Monday, 27 January 2014

Zen and the art of hoof rehabilitation

I've long suspected that one of the important but hidden factors affecting how a horse's health improves is  positive thinking and positive action.

That may sound odd - and it would be fascinating if it were possible to measure what the horse's thoughts were - but what I mean (in this instance anyway) is the effect which an owner's positive or negative thoughts and actions have on the horse he or she is taking care of.
There was a remarkable study carried out at Harvard by a psychology professor, Ellen Langer. She took 2 groups of elderly men to a retreat which was fitted out exactly as it would have been in the 1950s. One group were asked simply to reminisce about that period in their lives, the other group were asked to take it a step further and try to relive that time, acting as if they were much younger.

The results were astonishing and are summarised in the Harvard magazine:

"Before and after the experiment, both groups of men took a battery of cognitive and physical tests, and after just one week, there were dramatic positive changes across the board. 

Both groups were stronger and more flexible. Height, weight, gait, posture, hearing, vision—even their performance on intelligence tests had improved. Their joints were more flexible, their shoulders wider, their fingers not only more agile, but longer and less gnarled by arthritis. 

But the men who had acted as if they were actually back in 1959 showed significantly more improvement. Those who had impersonated younger men seemed to have bodies that actually were younger."

Of course this study wasn't done on horses but our horses are often more in tune with us and our feelings than we may realise and this can affect their physical performance as well.

For instance, its quite common for a rehab horse to still be footy on tough, uneven surfaces even after they have been here a few weeks. Nearly always the horse is actually perfectly capable of crossing stony ground without any harm but will be more careful than a horse with a completely healthy hoof.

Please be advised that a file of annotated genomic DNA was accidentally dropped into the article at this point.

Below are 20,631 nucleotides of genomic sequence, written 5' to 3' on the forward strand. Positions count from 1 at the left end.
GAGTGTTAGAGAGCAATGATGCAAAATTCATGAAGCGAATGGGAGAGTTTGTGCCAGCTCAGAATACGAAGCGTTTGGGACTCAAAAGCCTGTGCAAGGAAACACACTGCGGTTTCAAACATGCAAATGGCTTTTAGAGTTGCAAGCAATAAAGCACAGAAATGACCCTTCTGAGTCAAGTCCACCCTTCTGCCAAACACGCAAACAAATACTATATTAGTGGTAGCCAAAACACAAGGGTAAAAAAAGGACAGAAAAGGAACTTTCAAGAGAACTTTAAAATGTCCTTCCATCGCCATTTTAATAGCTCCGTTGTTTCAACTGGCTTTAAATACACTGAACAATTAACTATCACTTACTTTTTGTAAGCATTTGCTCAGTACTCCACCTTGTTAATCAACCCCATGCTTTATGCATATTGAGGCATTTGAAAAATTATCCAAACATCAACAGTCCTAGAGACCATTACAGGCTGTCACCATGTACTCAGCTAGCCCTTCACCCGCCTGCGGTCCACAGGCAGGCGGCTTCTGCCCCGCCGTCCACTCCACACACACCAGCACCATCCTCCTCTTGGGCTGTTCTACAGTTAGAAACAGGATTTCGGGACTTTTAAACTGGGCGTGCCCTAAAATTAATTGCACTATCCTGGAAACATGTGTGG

However, there will often be a dramatic difference in the horse's gait and demeanour depending on whether I or the owner is at the end of the lead-rope.  

I never mind a horse slowing down and being cautious over a difficult surface but equally I don't ask them to work on a surface they aren't able to cope with. The result is that generally they become more confident fairly quickly and - like the group in the Harvard study - actually more capable over time.
For the owner its usually a lot more nerve-racking. For many of us, the first time we saw our horses working without shoes was a real worry. This is of course utterly natural - particularly if you've been taught all your life that horses cannot cope without shoes and that their feet are so delicate that they need constant protection from a rim of steel.

The result is that typically, the first time the owner and horse together approach a surface tougher than grass, the owner will turn towards the horse and tense up, often taking a deep breath and saying something like "Oh, poor you, are you ok?" in a  voice full of concern. 
For the horse, the message is immediate and clear: the owner has lost confidence and is worried - there is a problem and probably every reason for the horse to be concerned as well.  Ironically, the better and stronger the relationship between horse and owner the more forceful the message will be!

Not surprisingly, once owner and horse are tense and worried then everything becomes more difficult and not only will the horse most likely find the tough surface more of a struggle than normal but both owner and horse will have reinforced in each other the belief that this really WAS a struggle. 

You can see how this could easily become a vicious circle, can't you, and how it could be even worse during ridden work, when a tense rider can block the horse's movement as well?
Now, I'll make it clear that I am NOT suggesting you should drag your horse over ground he is unable to cope with - that is unfair, counter-productive and irresponsible. After all, YOU are responsible for choosing the route  and terrain you and your horse are working on and so its up to you to make sure he can cope with it. 

Having chosen, however, you should have the confidence that it will be beneficial, not harmful, for your horse; it will be a big help for your horse if you can convey this confidence to him via your positive attitude. It will not only make him more confident and more relaxed, it will most likely improve his way of going; working and moving well will lead to more confidence and better movement, better movement to healthier hooves.